Robinson went on to make a total of 101 films in his 50-year career. An acclaimed performance as the gangster Caesar Enrico “Rico” Bandello in Little Caesar (1931) led to being further typecast as a “tough guy” for much of his early career, in works such as Five Star Final (1931), Smart Money (1931; his only movie with James Cagney and Boris Karloff), Tiger Shark (1932), Kid Galahad (1937) with Bette Davis and Humphrey Bogart, and, in a send-up of his gangster roles, A Slight Case of Murder.

In 1939, at the time World War II broke out in Europe, he played an FBI agent in Confessions of a Nazi Spy, the first American film which showed Nazism as a threat to the United States. He volunteered for military service in June 1942 but was disqualified due to his age at 48, although he became an active and vocal critic of fascism and Nazism during that period.

The following year he played Paul Ehrlich in Dr. Ehrlich’s Magic Bullet (1940) and Paul Julius Reuter in A Dispatch from Reuter’s (1940), both biographies of prominent Jewish public figures. Meanwhile, throughout the 1940s Robinson also demonstrated his knack for both film noir and comedic roles, including Raoul Walsh’s Manpower (1941) with Marlene Dietrich and George Raft; Larceny, Inc. (1942) with Jane Wyman and Broderick Crawford; Billy Wilder’s Double Indemnity (1944) with Fred MacMurray and Barbara Stanwyck; opposite Joan Bennett and Dan Duryea in Fritz Lang’s The Woman in the Window (1944) and Scarlet Street (1945); and Orson Welles’ The Stranger (1946) with Welles and Loretta Young. Robinson appeared for director John Huston as gangster Johnny Rocco in Key Largo (1948), the last of five films he made with Humphrey Bogart and the only one in which Bogart did not play a supporting role.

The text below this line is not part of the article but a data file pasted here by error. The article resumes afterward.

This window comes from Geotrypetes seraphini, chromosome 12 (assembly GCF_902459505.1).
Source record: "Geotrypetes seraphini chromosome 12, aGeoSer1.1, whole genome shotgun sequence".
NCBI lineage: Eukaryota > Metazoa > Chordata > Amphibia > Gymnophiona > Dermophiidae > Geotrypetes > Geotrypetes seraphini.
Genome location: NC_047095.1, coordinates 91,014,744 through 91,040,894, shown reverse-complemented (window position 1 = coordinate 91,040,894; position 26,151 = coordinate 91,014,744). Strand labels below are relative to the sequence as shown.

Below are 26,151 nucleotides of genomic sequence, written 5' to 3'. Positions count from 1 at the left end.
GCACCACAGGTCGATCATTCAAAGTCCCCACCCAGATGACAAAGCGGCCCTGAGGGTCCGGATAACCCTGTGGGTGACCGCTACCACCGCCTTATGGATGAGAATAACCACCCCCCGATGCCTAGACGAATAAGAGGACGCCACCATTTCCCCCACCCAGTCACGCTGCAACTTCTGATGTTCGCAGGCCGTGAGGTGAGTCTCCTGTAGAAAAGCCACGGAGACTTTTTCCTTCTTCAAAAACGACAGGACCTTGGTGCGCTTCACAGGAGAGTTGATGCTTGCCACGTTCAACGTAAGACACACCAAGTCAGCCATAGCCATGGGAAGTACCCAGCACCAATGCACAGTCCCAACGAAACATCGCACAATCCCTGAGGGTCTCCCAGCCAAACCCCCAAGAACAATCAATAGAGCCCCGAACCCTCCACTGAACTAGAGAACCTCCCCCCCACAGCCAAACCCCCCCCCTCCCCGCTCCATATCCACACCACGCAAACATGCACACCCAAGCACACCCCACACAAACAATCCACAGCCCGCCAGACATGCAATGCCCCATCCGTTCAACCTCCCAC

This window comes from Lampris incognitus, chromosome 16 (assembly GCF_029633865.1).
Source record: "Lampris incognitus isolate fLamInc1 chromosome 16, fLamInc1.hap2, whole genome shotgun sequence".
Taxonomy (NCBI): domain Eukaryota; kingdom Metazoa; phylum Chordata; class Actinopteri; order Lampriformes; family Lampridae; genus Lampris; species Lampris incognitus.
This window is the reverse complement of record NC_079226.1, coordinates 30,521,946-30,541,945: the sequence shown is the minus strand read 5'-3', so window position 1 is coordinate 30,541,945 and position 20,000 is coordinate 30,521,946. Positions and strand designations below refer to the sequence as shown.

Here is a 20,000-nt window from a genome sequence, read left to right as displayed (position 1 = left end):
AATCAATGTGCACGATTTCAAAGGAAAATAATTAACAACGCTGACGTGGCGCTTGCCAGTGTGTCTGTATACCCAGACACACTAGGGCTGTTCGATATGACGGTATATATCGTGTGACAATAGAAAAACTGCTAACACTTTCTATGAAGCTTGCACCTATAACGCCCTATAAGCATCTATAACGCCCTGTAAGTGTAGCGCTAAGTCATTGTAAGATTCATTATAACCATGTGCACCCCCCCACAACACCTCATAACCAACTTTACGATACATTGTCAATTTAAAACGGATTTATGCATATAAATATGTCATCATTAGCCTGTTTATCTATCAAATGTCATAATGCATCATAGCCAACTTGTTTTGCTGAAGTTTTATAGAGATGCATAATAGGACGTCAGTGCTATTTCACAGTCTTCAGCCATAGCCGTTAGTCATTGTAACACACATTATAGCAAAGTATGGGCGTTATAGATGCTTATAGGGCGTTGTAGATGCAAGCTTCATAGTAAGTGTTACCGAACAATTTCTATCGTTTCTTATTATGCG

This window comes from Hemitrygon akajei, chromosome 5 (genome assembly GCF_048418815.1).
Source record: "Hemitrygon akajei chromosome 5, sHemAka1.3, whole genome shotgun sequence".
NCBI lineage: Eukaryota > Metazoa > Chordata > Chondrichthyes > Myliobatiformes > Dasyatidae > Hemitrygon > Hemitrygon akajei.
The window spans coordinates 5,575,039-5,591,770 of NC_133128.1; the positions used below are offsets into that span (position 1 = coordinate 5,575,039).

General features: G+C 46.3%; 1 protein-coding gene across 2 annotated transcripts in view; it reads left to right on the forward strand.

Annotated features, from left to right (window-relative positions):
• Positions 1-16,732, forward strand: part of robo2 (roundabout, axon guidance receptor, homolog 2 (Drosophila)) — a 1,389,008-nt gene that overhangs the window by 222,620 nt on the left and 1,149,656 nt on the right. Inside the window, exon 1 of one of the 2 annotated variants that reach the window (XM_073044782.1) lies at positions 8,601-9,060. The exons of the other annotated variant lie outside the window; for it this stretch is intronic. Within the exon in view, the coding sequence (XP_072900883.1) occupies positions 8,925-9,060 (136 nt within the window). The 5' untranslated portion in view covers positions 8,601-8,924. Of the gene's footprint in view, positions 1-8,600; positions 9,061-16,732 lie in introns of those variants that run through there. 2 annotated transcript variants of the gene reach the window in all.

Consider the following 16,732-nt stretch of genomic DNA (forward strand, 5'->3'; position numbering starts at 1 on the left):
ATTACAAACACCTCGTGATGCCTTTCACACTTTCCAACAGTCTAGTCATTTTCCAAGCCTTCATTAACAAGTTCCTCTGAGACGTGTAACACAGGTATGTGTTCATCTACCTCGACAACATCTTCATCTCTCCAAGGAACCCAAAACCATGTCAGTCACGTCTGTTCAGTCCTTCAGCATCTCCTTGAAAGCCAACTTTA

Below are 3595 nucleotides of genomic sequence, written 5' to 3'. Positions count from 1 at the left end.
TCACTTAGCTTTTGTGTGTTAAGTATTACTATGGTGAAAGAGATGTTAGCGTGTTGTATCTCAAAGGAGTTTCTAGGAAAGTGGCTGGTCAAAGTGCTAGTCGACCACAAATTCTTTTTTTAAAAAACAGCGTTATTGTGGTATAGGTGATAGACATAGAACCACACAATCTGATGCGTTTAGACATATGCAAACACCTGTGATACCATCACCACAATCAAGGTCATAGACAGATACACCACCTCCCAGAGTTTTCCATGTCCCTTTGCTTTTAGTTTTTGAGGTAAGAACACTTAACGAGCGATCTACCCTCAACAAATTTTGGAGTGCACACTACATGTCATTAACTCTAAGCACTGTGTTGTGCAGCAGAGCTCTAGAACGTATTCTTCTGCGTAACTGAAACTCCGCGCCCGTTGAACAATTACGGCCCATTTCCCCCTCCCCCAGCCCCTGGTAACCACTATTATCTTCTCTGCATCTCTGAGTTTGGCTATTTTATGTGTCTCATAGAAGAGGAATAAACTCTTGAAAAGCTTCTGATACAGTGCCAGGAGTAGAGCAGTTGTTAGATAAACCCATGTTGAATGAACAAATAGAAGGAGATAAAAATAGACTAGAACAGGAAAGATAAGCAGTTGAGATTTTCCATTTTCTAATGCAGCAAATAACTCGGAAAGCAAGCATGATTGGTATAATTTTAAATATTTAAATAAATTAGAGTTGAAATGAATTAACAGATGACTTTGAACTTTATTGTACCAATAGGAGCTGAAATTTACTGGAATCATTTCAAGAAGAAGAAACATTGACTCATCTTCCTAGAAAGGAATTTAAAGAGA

His career rehabilitation received a boost in 1954, when noted anti-communist director Cecil B. DeMille cast him as the traitorous Dathan in The Ten Commandments. The film was released in 1956, as was his psychological thriller Nightmare. After a subsequent short absence from the screen, Robinson’s film career—augmented by an increasing number of television roles—restarted for good in 1958/59, when he was second-billed after Frank Sinatra in the 1959 release A Hole in the Head. The last scene Robinson filmed was a euthanasia sequence, with friend and co-star Charlton Heston, in the science fiction cult film Soylent Green (1973); he died only twelve days later.

Robinson married his first wife, stage actress Gladys Lloyd, born Gladys Lloyd Cassell, in 1927; she was the former wife of Ralph L. Vestervelt and the daughter of Clement C. Cassell, an architect, sculptor and artist. The couple had one son, Edward G. Robinson, Jr. (a.k.a. Manny Robinson, 1933–1974), as well as a daughter from Gladys Robinson’s first marriage. In 1956 he was divorced from his wife. In 1958 he married Jane Bodenheimer, a dress designer professionally known as Jane Arden. Thereafter he also maintained a home in Palm Springs, California.

In noticeable contrast to many of his onscreen characters, Robinson was a sensitive, softly-spoken and cultured man, who spoke seven languages. Remaining a liberal Democrat despite his difficulties with HUAC, he attended the 1960 Democratic Convention in Los Angeles, California. He was a passionate art collector, eventually building up a significant private collection. In 1956, however, he was forced to sell his collection to pay for his divorce settlement with Gladys Robinson; his finances had also suffered due to underemployment in the early 1950s.

Robinson died at Mount Sinai Hospital in Los Angeles of bladder cancer on January 26, 1973. Services were held at Temple Israel in Los Angeles where Charlton Heston delivered the eulogy. Over 1,500 friends of Robinson attended, with another crowd of 500 people outside. His body was then flown to New York where it was entombed in a crypt in the family mausoleum at Beth-El Cemetery in Brooklyn.

In October 2000, Robinson’s image was imprinted on a U.S. postage stamp, its sixth in its Legends of Hollywood series.

In Our Bookstore

 

Hollywood’s Gangster Icons: The Lives and Careers of Humphrey Bogart, James Cagney, and Edward G. Robinson
Little Caesar: A Biography of Edward G Robinson